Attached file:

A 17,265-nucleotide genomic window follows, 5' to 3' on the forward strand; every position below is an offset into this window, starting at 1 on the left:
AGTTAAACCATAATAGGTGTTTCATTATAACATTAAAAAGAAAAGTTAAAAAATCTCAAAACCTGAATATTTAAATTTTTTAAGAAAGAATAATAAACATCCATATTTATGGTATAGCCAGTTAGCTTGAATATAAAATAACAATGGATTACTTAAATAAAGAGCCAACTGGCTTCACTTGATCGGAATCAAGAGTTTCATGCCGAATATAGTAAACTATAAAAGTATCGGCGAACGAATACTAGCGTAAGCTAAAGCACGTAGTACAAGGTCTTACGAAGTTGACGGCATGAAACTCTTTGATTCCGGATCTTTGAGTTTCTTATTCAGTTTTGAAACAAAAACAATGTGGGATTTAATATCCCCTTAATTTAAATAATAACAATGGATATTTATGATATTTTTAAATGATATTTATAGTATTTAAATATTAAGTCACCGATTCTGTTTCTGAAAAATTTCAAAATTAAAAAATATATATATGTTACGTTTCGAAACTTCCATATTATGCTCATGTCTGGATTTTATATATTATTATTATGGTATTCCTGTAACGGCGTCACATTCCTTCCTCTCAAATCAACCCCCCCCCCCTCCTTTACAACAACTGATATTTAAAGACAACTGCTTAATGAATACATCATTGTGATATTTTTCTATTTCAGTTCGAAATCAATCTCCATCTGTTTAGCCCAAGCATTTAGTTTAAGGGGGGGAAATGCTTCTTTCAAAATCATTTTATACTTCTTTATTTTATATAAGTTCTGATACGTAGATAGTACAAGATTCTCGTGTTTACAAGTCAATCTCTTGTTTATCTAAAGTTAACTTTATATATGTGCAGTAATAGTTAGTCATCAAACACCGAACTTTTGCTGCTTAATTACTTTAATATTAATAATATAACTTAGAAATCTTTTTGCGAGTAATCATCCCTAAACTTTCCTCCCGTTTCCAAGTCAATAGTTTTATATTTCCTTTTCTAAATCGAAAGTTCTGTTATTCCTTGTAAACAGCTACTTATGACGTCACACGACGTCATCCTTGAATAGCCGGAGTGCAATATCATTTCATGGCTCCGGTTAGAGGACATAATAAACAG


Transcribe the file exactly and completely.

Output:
A 17,265-nucleotide genomic window follows, 5' to 3' on the forward strand; every position below is an offset into this window, starting at 1 on the left:
AGTTAAACCATAATAGGTGTTTCATTATAACATTAAAAAGAAAAGTTAAAAAATCTCAAAACCTGAATATTTAAATTTTTTAAGAAAGAATAATAAACATCCATATTTATGGTATAGCCAGTTAGCTTGAATATAAAATAACAATGGATTACTTAAATAAAGAGCCAACTGGCTTCACTTGATCGGAATCAAGAGTTTCATGCCGAATATAGTAAACTATAAAAGTATCGGCGAACGAATACTAGCGTAAGCTAAAGCACGTAGTACAAGGTCTTACGAAGTTGACGGCATGAAACTCTTTGATTCCGGATCTTTGAGTTTCTTATTCAGTTTTGAAACAAAAACAATGTGGGATTTAATATCCCCTTAATTTAAATAATAACAATGGATATTTATGATATTTTTAAATGATATTTATAGTATTTAAATATTAAGTCACCGATTCTGTTTCTGAAAAATTTCAAAATTAAAAAATATATATATGTTACGTTTCGAAACTTCCATATTATGCTCATGTCTGGATTTTATATATTATTATTATGGTATTCCTGTAACGGCGTCACATTCCTTCCTCTCAAATCAACCCCCCCCCCCTCCTTTACAACAACTGATATTTAAAGACAACTGCTTAATGAATACATCATTGTGATATTTTTCTATTTCAGTTCGAAATCAATCTCCATCTGTTTAGCCCAAGCATTTAGTTTAAGGGGGGGAAATGCTTCTTTCAAAATCATTTTATACTTCTTTATTTTATATAAGTTCTGATACGTAGATAGTACAAGATTCTCGTGTTTACAAGTCAATCTCTTGTTTATCTAAAGTTAACTTTATATATGTGCAGTAATAGTTAGTCATCAAACACCGAACTTTTGCTGCTTAATTACTTTAATATTAATAATATAACTTAGAAATCTTTTTGCGAGTAATCATCCCTAAACTTTCCTCCCGTTTCCAAGTCAATAGTTTTATATTTCCTTTTCTAAATCGAAAGTTCTGTTATTCCTTGTAAACAGCTACTTATGACGTCACACGACGTCATCCTTGAATAGCCGGAGTGCAATATCATTTCATGGCTCCGGTTAGAGGACATAATAAACAG